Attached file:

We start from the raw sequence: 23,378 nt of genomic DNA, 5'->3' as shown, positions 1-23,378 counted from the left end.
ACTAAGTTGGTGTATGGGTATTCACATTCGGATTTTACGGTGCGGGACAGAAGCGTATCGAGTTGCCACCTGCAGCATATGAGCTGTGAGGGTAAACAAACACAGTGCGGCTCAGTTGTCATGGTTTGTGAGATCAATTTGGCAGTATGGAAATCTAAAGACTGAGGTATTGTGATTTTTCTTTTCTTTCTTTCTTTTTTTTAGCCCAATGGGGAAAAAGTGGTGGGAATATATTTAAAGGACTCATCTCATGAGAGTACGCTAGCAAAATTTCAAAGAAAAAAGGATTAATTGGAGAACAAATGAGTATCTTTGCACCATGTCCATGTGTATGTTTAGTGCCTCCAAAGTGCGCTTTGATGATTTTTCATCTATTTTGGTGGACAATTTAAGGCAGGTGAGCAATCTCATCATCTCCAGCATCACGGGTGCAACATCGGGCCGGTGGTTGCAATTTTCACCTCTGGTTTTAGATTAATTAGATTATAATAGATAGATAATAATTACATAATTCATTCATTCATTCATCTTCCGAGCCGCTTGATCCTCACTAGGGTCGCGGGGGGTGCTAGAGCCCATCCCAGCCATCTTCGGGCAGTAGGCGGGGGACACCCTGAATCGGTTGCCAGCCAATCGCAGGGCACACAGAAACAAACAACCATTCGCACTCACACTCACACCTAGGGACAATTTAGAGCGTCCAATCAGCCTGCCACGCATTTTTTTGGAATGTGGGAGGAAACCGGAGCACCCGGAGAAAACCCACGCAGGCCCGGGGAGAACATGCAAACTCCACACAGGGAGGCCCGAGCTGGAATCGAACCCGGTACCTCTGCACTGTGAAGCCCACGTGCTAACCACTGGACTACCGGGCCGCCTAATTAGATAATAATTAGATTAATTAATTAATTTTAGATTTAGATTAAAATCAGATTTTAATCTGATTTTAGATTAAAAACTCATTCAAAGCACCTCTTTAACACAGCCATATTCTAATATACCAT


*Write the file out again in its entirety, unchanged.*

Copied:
We start from the raw sequence: 23,378 nt of genomic DNA, 5'->3' as shown, positions 1-23,378 counted from the left end.
ACTAAGTTGGTGTATGGGTATTCACATTCGGATTTTACGGTGCGGGACAGAAGCGTATCGAGTTGCCACCTGCAGCATATGAGCTGTGAGGGTAAACAAACACAGTGCGGCTCAGTTGTCATGGTTTGTGAGATCAATTTGGCAGTATGGAAATCTAAAGACTGAGGTATTGTGATTTTTCTTTTCTTTCTTTCTTTTTTTTAGCCCAATGGGGAAAAAGTGGTGGGAATATATTTAAAGGACTCATCTCATGAGAGTACGCTAGCAAAATTTCAAAGAAAAAAGGATTAATTGGAGAACAAATGAGTATCTTTGCACCATGTCCATGTGTATGTTTAGTGCCTCCAAAGTGCGCTTTGATGATTTTTCATCTATTTTGGTGGACAATTTAAGGCAGGTGAGCAATCTCATCATCTCCAGCATCACGGGTGCAACATCGGGCCGGTGGTTGCAATTTTCACCTCTGGTTTTAGATTAATTAGATTATAATAGATAGATAATAATTACATAATTCATTCATTCATTCATCTTCCGAGCCGCTTGATCCTCACTAGGGTCGCGGGGGGTGCTAGAGCCCATCCCAGCCATCTTCGGGCAGTAGGCGGGGGACACCCTGAATCGGTTGCCAGCCAATCGCAGGGCACACAGAAACAAACAACCATTCGCACTCACACTCACACCTAGGGACAATTTAGAGCGTCCAATCAGCCTGCCACGCATTTTTTTGGAATGTGGGAGGAAACCGGAGCACCCGGAGAAAACCCACGCAGGCCCGGGGAGAACATGCAAACTCCACACAGGGAGGCCCGAGCTGGAATCGAACCCGGTACCTCTGCACTGTGAAGCCCACGTGCTAACCACTGGACTACCGGGCCGCCTAATTAGATAATAATTAGATTAATTAATTAATTTTAGATTTAGATTAAAATCAGATTTTAATCTGATTTTAGATTAAAAACTCATTCAAAGCACCTCTTTAACACAGCCATATTCTAATATACCAT